CNN Business reached out to NASA for further comment on the new requirements, but a representative did not immediately respond. After decades of highly selective astronaut hiring processes and government agencies, the private spaceflight industry has officially lifted off. It is now simply a matter of having the means to pay to leave Earth’s surface.
The Washington Post reported that each of the first cohorts of private astronauts paid $55 million for the AX-1 mission, though Axiom did not officially disclose the amount.
The Russian space agency has announced that it will cease operations after 2024
A newly appointed Russian space agency chief says the country does not intend to continue working with NASA at the orbiting outpost after decades.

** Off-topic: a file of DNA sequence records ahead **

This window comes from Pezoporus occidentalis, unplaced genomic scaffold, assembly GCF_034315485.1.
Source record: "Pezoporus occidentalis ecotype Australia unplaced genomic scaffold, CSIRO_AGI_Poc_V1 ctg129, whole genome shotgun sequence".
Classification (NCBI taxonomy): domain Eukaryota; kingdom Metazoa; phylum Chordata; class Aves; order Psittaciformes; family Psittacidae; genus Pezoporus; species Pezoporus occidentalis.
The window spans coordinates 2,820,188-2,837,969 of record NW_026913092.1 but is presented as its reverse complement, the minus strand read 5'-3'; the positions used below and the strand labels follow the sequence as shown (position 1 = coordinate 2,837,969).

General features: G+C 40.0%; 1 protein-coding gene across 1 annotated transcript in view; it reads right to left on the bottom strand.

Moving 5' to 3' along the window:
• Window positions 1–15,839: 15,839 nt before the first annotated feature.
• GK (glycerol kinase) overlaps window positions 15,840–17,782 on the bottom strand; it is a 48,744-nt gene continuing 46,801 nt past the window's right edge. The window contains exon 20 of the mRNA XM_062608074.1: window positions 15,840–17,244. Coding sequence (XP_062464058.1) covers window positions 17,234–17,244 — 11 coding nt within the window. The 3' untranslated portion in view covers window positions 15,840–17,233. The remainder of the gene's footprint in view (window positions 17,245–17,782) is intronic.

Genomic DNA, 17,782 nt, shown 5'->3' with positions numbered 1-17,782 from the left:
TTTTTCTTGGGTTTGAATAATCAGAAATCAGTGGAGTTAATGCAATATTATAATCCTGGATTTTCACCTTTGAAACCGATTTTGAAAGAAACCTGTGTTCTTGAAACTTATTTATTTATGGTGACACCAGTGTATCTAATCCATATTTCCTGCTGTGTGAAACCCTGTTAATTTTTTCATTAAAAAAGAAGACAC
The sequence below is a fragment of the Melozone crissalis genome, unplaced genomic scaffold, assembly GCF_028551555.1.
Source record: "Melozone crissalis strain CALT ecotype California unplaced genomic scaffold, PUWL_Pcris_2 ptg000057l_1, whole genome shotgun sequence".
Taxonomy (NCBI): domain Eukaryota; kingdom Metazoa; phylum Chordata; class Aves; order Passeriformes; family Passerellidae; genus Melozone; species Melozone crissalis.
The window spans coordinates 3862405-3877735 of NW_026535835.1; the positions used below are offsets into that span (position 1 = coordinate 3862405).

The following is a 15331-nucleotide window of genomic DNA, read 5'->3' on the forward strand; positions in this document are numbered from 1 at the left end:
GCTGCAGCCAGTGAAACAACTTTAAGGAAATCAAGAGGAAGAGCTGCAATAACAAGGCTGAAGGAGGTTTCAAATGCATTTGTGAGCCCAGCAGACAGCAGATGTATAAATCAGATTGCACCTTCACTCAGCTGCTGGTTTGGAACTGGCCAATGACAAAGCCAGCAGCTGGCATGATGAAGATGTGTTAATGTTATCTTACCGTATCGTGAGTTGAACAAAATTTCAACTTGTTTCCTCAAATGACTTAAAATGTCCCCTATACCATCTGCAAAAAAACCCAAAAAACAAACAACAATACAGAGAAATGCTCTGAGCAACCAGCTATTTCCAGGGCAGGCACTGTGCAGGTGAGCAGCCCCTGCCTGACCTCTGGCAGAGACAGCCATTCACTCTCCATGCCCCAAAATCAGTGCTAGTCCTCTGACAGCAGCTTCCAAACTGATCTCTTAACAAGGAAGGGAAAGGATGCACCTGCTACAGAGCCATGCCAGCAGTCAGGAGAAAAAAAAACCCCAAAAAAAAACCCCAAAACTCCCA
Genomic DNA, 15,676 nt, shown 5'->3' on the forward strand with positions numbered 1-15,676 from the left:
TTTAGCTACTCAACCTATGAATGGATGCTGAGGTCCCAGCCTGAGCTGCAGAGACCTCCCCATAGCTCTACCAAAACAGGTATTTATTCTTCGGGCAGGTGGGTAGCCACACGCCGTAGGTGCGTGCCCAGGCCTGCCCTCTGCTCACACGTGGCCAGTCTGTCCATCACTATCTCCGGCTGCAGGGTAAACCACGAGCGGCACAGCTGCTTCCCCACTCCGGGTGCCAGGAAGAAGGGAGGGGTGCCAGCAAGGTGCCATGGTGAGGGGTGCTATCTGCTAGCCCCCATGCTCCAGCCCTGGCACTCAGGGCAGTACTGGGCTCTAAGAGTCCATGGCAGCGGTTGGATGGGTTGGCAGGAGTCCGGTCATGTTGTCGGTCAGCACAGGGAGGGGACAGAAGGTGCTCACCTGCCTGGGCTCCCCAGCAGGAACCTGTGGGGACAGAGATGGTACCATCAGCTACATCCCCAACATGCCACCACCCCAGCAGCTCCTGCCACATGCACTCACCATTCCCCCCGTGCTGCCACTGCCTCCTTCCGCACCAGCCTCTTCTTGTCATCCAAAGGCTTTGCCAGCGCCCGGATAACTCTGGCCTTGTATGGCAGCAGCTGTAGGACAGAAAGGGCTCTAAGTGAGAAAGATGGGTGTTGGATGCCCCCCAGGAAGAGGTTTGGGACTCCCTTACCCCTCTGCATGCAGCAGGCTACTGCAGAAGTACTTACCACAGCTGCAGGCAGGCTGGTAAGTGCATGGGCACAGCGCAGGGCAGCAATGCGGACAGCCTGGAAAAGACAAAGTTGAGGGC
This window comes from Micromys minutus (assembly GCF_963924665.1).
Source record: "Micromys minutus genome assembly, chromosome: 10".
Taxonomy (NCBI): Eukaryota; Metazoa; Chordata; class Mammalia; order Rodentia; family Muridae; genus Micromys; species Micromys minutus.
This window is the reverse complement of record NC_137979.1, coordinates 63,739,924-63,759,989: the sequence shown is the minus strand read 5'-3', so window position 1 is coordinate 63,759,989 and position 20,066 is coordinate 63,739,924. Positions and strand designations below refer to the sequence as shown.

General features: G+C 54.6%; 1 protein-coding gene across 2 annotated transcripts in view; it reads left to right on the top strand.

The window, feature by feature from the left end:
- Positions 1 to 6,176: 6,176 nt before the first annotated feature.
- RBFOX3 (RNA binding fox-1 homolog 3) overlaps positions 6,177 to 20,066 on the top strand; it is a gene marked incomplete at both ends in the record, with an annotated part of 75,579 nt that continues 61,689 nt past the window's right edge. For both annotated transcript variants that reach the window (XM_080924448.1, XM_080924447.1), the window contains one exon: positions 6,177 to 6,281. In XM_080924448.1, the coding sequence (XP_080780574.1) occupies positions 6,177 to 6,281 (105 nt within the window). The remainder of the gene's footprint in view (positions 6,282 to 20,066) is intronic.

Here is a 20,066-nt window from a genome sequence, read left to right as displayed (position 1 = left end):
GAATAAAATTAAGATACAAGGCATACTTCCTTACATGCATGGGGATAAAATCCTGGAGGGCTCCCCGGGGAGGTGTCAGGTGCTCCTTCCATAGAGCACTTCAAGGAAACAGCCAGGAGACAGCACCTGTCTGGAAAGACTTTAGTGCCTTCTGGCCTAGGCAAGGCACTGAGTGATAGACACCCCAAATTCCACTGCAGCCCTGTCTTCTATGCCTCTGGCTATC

“We decided to leave the station after 2024,” Roscosmos chief Yury Borisov told Russian President Vladimir Putin.
Borisov said that he and Putin would fulfill all their obligations to their partners, but that they have already decided to leave the International Space Station after 2024.
After 2030, NASA will deorbit and crash the International Space Station into a remote part of the Pacific Ocean after it has operated until that point. The ISS will be replaced by commercially operated space platforms for collaboration and scientific research, NASA said.
However, NASA’s International Space Station director Robyn Gaten said no official word had been received from Russia about the ISS’ departure.